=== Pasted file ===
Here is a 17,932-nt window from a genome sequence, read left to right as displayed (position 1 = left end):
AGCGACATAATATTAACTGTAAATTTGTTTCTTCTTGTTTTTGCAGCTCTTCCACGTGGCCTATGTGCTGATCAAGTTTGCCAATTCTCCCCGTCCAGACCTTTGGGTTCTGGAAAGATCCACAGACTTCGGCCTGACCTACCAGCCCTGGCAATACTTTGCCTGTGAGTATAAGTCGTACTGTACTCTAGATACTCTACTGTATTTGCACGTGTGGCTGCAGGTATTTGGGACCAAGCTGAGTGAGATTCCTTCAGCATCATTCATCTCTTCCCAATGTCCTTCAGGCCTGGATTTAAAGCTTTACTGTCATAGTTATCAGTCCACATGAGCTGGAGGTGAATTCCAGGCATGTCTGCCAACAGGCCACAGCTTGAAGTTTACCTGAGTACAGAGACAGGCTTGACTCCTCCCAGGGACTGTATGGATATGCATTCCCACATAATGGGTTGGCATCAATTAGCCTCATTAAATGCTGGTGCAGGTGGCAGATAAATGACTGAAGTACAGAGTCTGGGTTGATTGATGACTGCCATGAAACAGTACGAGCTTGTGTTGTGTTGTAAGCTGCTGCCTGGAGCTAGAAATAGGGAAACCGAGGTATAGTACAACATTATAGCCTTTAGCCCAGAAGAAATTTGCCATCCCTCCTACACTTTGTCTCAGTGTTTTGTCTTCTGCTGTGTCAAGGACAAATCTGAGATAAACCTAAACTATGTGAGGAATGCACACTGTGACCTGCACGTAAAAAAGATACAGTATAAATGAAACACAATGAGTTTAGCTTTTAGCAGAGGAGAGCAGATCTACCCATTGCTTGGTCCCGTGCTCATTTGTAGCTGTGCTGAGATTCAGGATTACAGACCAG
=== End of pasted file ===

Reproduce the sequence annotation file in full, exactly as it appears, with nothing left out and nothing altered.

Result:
Here is a 17,932-nt window from a genome sequence, read left to right as displayed (position 1 = left end):
AGCGACATAATATTAACTGTAAATTTGTTTCTTCTTGTTTTTGCAGCTCTTCCACGTGGCCTATGTGCTGATCAAGTTTGCCAATTCTCCCCGTCCAGACCTTTGGGTTCTGGAAAGATCCACAGACTTCGGCCTGACCTACCAGCCCTGGCAATACTTTGCCTGTGAGTATAAGTCGTACTGTACTCTAGATACTCTACTGTATTTGCACGTGTGGCTGCAGGTATTTGGGACCAAGCTGAGTGAGATTCCTTCAGCATCATTCATCTCTTCCCAATGTCCTTCAGGCCTGGATTTAAAGCTTTACTGTCATAGTTATCAGTCCACATGAGCTGGAGGTGAATTCCAGGCATGTCTGCCAACAGGCCACAGCTTGAAGTTTACCTGAGTACAGAGACAGGCTTGACTCCTCCCAGGGACTGTATGGATATGCATTCCCACATAATGGGTTGGCATCAATTAGCCTCATTAAATGCTGGTGCAGGTGGCAGATAAATGACTGAAGTACAGAGTCTGGGTTGATTGATGACTGCCATGAAACAGTACGAGCTTGTGTTGTGTTGTAAGCTGCTGCCTGGAGCTAGAAATAGGGAAACCGAGGTATAGTACAACATTATAGCCTTTAGCCCAGAAGAAATTTGCCATCCCTCCTACACTTTGTCTCAGTGTTTTGTCTTCTGCTGTGTCAAGGACAAATCTGAGATAAACCTAAACTATGTGAGGAATGCACACTGTGACCTGCACGTAAAAAAGATACAGTATAAATGAAACACAATGAGTTTAGCTTTTAGCAGAGGAGAGCAGATCTACCCATTGCTTGGTCCCGTGCTCATTTGTAGCTGTGCTGAGATTCAGGATTACAGACCAG